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PEP-Easy Tip: To save PEP-Easy to the home screen

PEP-Web Tip of the Day

To start PEP-Easy without first opening your browser–just as you would start a mobile app, you can save a shortcut to your home screen.

First, in Chrome or Safari, depending on your platform, open PEP-Easy from You want to be on the default start screen, so you have a clean workspace.

Then, depending on your mobile device…follow the instructions below:


  1. Tap on the share icon Action navigation bar and tab bar icon
  2. In the bottom list, tap on ‘Add to home screen’
  3. In the “Add to Home” confirmation “bubble”, tap “Add”

On Android:

  1. Tap on the Chrome menu (Vertical Ellipses)
  2. Select “Add to Home Screen” from the menu


For the complete list of tips, see PEP-Web Tips on the PEP-Web support page.

J., E. (1921). The Psychology of Nervous Ailments: By Joseph Ralph. (Ralph, Chelston, Torquay, 1920. Pp. 62.). Int. J. Psycho-Anal., 2:129-130.

(1921). International Journal of Psycho-Analysis, 2:129-130

The Psychology of Nervous Ailments: By Joseph Ralph. (Ralph, Chelston, Torquay, 1920. Pp. 62.)

Review by:
E. J.

Since writing the brochure which was reviewed in the last number of the JOURNAL (p. 487), Mr. Ralph has returned from America to England and has just published a second brochure. Like the former one, it is a clear, though brief and elementary, presentation of the aims of the psycho-analytic method, especially in regard to psychotherapy. As in the former case, we note an historical error regarding Dr. Breuer. This time, it is true, he becomes connected with Vienna and not Zurich, but it is said of him that in 1880, when "an old Viennese neurologist", he made certain discoveries, but was unable to appreciate their importance on account of his advanced age (pp. 13, 15). Dr. Breuer is a practising physician, and his speciality is physiology, not neurology; as he is, we believe, still in practice, he was presumably in the thirties in 1880, so that the reasons why he did not pursue his investigations are more likely to be connected with youth than with age.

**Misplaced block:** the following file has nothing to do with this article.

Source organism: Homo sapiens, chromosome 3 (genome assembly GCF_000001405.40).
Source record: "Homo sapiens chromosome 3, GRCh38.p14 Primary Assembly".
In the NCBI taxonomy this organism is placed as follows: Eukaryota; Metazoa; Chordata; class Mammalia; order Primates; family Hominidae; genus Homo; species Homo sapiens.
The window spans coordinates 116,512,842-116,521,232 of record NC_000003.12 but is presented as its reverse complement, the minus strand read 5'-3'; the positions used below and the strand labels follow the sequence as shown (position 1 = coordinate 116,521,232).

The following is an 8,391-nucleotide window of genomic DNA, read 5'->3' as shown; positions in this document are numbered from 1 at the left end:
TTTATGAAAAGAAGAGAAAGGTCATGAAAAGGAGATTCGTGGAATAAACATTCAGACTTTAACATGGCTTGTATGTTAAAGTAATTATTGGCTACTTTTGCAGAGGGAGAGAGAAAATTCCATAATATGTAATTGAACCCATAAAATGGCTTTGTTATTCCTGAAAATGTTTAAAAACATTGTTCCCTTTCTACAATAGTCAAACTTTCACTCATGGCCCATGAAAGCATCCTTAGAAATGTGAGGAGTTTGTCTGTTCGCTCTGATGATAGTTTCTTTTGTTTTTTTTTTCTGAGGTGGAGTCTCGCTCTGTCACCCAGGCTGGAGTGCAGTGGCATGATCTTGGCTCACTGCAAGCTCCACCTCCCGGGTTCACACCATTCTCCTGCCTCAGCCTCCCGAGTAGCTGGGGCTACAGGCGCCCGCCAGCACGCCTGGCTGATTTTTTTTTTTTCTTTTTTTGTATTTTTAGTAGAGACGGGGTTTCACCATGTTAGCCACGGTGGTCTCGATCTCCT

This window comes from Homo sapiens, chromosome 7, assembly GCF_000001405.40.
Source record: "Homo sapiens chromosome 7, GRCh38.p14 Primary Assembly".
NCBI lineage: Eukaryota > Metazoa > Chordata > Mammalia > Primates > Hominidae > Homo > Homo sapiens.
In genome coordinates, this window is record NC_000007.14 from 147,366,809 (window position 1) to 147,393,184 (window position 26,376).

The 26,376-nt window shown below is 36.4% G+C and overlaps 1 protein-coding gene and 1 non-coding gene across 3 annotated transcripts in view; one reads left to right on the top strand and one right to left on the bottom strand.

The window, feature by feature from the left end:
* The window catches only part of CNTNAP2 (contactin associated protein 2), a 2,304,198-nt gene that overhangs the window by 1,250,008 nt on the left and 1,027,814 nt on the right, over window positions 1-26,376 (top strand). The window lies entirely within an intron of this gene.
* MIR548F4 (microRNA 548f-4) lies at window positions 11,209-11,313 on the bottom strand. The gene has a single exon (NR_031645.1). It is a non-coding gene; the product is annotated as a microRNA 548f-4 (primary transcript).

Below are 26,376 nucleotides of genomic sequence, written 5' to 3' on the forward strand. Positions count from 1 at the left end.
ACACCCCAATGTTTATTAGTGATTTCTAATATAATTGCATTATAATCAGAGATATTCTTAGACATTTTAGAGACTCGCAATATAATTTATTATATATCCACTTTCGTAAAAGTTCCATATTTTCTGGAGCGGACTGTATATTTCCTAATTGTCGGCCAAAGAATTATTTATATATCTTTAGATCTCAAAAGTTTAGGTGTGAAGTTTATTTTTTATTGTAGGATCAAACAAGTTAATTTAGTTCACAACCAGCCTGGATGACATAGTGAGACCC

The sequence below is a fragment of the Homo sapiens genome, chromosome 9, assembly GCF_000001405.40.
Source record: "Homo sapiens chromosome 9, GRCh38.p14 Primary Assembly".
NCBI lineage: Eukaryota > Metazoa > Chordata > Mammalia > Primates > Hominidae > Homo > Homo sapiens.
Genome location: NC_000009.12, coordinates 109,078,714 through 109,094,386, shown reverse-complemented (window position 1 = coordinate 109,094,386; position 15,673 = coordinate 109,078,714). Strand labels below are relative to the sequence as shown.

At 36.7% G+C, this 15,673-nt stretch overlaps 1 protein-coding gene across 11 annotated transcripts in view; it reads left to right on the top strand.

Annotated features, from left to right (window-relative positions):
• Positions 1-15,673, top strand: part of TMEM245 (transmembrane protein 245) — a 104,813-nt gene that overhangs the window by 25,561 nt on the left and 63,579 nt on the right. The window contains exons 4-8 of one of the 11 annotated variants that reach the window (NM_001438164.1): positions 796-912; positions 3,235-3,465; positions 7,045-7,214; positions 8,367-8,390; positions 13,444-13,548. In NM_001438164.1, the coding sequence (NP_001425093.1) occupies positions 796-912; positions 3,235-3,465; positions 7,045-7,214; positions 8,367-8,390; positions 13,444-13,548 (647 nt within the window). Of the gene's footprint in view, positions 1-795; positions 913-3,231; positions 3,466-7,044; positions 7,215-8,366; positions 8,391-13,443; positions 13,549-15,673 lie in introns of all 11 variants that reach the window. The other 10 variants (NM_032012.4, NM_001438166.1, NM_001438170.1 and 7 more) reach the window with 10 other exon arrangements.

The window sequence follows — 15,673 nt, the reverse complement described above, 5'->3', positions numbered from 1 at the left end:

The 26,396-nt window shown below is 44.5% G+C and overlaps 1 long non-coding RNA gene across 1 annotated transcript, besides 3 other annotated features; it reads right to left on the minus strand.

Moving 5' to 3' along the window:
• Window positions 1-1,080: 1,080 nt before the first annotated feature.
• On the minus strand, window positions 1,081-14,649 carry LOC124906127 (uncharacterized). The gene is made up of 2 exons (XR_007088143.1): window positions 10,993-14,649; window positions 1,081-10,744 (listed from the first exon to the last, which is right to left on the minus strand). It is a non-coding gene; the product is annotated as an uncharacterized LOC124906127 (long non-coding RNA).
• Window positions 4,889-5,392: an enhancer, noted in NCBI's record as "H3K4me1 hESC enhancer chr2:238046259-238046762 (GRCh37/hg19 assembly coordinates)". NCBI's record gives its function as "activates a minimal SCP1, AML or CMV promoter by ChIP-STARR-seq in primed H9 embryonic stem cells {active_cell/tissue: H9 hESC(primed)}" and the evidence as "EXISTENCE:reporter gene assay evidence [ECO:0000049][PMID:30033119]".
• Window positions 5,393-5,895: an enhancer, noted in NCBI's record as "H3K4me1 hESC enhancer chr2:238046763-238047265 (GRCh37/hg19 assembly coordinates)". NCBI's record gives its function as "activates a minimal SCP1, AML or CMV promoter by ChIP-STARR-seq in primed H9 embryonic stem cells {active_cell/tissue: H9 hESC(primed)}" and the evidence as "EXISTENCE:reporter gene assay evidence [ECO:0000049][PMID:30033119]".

Two others slips may be commented on. Freud never found that the neurasthenias were "merely symptoms of underlying mental causes" (p. 16), but has always regarded them as of purely physical origin. Nor can we agree that "it is advisable that the patient relinquish the usual routine of life and place himself at the disposal of the analyst for daily treatment of about two hours' duration" (p. 61). It is, on the contrary, important that the patient's mode of life during the analysis should approximate as nearly as possible to his normal one, and every effort should be made to ensure this, since it is a far more favourable condition for the analysis; while the cases it is advisable to treat for two hours daily are exceptions rather than the rule.

[This is a summary or excerpt from the full text of the book or article. The full text of the document is available to subscribers.]

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